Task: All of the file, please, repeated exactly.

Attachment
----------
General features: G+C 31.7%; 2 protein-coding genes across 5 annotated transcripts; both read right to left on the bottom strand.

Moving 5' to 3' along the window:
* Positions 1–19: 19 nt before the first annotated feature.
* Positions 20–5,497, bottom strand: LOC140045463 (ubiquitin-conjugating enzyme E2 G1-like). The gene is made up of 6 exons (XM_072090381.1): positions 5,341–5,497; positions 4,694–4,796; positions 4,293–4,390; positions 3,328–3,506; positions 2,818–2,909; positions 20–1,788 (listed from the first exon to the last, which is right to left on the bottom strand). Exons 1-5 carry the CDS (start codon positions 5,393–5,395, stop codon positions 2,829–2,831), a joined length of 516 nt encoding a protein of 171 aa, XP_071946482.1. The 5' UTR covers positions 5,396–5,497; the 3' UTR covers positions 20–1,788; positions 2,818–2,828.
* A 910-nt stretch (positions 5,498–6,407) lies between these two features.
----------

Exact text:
General features: G+C 31.7%; 2 protein-coding genes across 5 annotated transcripts; both read right to left on the bottom strand.

Moving 5' to 3' along the window:
* Positions 1–19: 19 nt before the first annotated feature.
* Positions 20–5,497, bottom strand: LOC140045463 (ubiquitin-conjugating enzyme E2 G1-like). The gene is made up of 6 exons (XM_072090381.1): positions 5,341–5,497; positions 4,694–4,796; positions 4,293–4,390; positions 3,328–3,506; positions 2,818–2,909; positions 20–1,788 (listed from the first exon to the last, which is right to left on the bottom strand). Exons 1-5 carry the CDS (start codon positions 5,393–5,395, stop codon positions 2,829–2,831), a joined length of 516 nt encoding a protein of 171 aa, XP_071946482.1. The 5' UTR covers positions 5,396–5,497; the 3' UTR covers positions 20–1,788; positions 2,818–2,828.
* A 910-nt stretch (positions 5,498–6,407) lies between these two features.